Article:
As I progress in my career I’m more often on the sell side of mentoring and sponsoring than the buy side, but that wasn’t always the case.
A chance meeting led to my next career move from a well intentioned sponsor. “I teach at Mike Porter’s Healthcare Strategy Course at Harvard Business School. It would be really good for you and I will write you a recommendation.” That was Tom Lee, Chief Medical Officer at Press Ganey when we met. Sure enough, a focus on how strategic thinking underpins the highest performing health care delivery systems influenced my most recent career move. I recently became Chief Strategy Officer for my organization. Applying for this role might never have made it past my subconscious without that intensive exposure to healthcare strategy in Boston, including some great teaching from Tom.
Even today, I add to my network all the time and I maintain it like the precious resource that it is. Every so often someone will emerge whose expertise and experience feel particularly inspiring and typically those impressive people are generous in sharing. Even better are those who take the next step and act as sponsors.
The Opportunity to Just “Do”
I realize I’ve been fortunate to have more sponsors than mentors. So what’s the difference? While mentors and sponsors serve different purposes, their end goal is the same: to help you achieve your goals. Mentors are an ongoing source of advice, guidance and inspiration. You might have a specific mentor at your workplace, one from earlier on in your career who helped shape and mold your career trajectory, or different mentors at specific times serving different needs.
Sponsors, on the other hand, advocate for you in the workplace and beyond. Often in conversations behind closed doors that you may not yet be part of. They make the right connection or suggestion at the right time for you to take action. They enable and lift you up to a new opportunity and shorten the time it takes for you to get to the next level.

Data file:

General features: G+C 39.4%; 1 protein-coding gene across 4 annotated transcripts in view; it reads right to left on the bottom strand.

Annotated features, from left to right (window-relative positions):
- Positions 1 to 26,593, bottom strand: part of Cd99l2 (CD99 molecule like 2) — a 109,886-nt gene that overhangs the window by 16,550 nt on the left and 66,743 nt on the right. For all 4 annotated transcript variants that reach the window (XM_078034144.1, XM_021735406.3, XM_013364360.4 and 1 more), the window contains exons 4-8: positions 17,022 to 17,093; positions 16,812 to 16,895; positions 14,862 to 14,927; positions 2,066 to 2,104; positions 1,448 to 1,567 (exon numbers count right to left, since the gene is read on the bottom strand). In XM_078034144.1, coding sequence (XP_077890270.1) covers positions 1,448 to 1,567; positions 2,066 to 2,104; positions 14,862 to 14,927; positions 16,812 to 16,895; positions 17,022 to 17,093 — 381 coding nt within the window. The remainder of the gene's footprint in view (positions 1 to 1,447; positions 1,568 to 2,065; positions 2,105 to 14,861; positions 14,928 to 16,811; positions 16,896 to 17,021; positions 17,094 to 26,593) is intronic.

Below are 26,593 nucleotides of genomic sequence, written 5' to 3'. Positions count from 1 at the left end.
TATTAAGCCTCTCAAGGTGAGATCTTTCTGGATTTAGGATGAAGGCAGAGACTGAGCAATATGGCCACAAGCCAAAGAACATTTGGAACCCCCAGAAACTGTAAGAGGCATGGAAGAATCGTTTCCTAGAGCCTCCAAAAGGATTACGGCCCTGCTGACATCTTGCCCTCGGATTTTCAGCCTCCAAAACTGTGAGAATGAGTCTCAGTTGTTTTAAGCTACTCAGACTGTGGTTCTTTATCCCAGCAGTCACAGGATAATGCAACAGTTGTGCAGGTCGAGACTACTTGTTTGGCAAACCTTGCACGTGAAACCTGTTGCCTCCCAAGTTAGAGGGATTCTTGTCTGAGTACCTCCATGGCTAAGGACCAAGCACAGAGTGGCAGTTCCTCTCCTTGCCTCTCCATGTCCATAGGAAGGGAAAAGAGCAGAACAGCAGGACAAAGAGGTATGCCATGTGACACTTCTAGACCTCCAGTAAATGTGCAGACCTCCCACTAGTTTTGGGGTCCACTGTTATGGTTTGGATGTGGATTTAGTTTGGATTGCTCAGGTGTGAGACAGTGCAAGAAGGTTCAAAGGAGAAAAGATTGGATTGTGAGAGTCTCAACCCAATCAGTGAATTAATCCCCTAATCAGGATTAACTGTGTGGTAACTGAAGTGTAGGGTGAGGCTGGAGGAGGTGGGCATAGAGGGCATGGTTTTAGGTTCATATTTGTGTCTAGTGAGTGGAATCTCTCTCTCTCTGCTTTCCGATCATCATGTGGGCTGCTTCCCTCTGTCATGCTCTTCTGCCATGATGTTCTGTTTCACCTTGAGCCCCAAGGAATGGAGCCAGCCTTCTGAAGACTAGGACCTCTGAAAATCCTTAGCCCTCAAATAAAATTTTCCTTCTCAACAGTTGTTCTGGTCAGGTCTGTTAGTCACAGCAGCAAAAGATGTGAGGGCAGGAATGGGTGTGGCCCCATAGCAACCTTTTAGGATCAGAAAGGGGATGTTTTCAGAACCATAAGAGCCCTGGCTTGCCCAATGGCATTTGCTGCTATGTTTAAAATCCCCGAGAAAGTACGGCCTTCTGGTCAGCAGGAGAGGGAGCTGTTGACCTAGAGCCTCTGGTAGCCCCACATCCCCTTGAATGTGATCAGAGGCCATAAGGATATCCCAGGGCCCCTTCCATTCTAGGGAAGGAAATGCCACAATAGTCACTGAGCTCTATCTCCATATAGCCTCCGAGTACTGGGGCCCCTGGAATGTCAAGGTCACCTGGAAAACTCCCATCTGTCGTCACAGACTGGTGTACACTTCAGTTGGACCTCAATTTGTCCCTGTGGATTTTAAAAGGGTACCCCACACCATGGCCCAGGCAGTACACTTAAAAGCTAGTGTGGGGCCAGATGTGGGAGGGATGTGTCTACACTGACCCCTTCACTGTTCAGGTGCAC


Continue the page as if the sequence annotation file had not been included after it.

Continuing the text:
Women are often subject to well-intentioned commentary on what they “should” do. Far more often I’ve been given the opportunity to just “do”. Steve Amis, my Chair at Montefiore, told me he’d submitted my name to the ACR as a “farm team” volunteer in 2001. Fast forward that involvement to more than a decade later when I will become the first woman to be Chair of that same organization in 2018.
Launching RADxx for Women Leaders in Radiology and Informatics
So how does one “pay it forward” when you’re fortunate enough to have had others help you build a fulfilling career path? One initiative that does just that is RADxx (or RAD Women).
In developing the RADxx initiative with Mini Peiris, Chief Marketing Officer at Ambra Health, a key goal was to provide mentors and sponsors for women in the male dominated world of imaging informatics. Both of us come to this initiative having been fortunate to have had effective sponsors and mentors (Mini’s perspective here). And we wanted to create an environment that sparked more of these sponsorship opportunities for emerging women leaders in informatics and digital health.
If you’ve read this far, join our upcoming RADxx tweet chat on May 11, 2017 at 4 PM Eastern Time where we’ll be discussing this topic of sponsors, mentors and more. Search on #RADxx in Twitter to be part of the discussion.
And for the leadership in imaging informatics, take this as a call to action to join the RADxx LinkedIn Group and actively serve as sponsors to RAD women. Assign these talented and energetic informatics leaders of the future to committees and projects. Invite them to speak on panels and at conferences.
If Mini and I are anything to go by, your investment will pay off in multiples.